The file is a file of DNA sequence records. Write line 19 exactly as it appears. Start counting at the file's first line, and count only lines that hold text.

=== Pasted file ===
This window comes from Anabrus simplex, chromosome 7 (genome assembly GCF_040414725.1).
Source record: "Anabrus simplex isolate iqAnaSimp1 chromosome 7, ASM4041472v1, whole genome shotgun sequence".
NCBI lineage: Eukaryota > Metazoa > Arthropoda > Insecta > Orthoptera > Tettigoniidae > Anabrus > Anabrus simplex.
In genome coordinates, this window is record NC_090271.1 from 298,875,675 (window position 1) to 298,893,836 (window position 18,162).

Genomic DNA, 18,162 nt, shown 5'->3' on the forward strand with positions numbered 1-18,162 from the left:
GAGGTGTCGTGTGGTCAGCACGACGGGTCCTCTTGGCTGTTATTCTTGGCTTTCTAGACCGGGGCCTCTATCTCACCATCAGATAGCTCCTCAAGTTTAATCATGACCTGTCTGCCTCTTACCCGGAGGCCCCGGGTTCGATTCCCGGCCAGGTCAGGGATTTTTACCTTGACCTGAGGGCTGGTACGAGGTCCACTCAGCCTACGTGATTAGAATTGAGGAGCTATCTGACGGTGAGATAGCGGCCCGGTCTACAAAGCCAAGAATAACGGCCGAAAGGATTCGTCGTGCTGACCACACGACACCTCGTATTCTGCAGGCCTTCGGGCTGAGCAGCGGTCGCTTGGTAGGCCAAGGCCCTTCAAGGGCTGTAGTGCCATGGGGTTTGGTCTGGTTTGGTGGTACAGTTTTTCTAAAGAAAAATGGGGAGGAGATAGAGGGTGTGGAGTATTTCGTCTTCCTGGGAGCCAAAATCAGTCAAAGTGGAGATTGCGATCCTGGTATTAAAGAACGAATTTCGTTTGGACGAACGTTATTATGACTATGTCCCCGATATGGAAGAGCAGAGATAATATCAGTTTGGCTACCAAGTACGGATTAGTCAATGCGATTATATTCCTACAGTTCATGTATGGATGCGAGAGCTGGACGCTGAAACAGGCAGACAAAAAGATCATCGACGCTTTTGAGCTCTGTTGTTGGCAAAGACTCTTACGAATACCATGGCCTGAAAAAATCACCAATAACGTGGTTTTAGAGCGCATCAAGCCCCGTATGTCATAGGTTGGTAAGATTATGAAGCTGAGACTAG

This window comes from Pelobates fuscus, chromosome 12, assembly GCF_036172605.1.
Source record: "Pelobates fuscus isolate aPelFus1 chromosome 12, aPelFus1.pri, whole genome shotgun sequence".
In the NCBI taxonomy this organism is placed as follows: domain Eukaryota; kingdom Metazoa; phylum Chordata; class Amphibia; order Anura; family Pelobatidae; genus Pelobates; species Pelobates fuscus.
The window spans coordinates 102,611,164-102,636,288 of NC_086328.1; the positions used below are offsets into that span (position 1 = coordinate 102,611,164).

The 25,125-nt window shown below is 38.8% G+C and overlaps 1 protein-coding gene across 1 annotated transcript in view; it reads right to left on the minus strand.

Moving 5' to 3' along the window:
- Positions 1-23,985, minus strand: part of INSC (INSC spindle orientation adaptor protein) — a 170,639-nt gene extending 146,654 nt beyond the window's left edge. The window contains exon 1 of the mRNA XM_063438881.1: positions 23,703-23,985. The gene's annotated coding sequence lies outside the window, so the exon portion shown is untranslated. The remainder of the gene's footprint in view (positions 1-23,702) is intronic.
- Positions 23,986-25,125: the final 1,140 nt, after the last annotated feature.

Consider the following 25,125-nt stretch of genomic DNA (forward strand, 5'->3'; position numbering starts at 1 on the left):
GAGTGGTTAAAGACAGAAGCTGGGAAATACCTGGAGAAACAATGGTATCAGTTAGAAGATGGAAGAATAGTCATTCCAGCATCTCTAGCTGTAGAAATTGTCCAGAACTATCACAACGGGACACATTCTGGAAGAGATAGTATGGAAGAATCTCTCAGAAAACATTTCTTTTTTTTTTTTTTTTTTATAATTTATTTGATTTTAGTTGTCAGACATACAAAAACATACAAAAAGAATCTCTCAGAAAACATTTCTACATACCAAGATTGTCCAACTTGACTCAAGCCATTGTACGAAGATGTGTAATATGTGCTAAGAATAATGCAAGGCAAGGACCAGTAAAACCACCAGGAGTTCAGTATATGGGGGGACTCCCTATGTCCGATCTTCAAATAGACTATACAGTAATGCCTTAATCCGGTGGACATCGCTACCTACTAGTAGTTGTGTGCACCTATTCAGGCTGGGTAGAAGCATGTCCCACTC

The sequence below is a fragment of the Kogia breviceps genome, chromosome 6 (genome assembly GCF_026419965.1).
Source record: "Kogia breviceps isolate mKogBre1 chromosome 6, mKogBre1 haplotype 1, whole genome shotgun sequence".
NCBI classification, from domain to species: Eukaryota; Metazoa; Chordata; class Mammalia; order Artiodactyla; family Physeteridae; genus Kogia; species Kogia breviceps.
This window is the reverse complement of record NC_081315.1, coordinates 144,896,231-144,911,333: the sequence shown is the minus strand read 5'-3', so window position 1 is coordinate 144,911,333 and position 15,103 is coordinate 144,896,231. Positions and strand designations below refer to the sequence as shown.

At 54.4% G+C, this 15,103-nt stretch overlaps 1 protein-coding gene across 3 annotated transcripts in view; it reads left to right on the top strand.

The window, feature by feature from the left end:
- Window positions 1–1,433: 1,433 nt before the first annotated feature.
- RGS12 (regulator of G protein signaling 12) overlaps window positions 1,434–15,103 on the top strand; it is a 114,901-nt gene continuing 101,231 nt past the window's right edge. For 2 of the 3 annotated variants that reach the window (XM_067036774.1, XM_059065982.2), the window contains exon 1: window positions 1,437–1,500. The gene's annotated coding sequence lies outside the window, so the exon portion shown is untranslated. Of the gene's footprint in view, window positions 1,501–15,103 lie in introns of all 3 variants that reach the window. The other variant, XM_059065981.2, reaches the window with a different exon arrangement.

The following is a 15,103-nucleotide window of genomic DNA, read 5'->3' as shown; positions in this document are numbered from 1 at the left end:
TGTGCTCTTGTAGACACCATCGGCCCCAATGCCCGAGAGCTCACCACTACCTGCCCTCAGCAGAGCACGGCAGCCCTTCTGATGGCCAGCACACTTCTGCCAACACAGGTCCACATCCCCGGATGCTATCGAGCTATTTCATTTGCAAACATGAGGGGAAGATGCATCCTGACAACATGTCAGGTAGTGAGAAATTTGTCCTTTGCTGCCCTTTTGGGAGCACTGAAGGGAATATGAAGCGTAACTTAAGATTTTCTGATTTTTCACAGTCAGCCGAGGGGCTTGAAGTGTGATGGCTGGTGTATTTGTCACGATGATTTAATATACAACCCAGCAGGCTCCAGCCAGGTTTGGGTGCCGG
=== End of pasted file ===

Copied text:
NCBI classification, from domain to species: Eukaryota; Metazoa; Chordata; class Mammalia; order Artiodactyla; family Physeteridae; genus Kogia; species Kogia breviceps.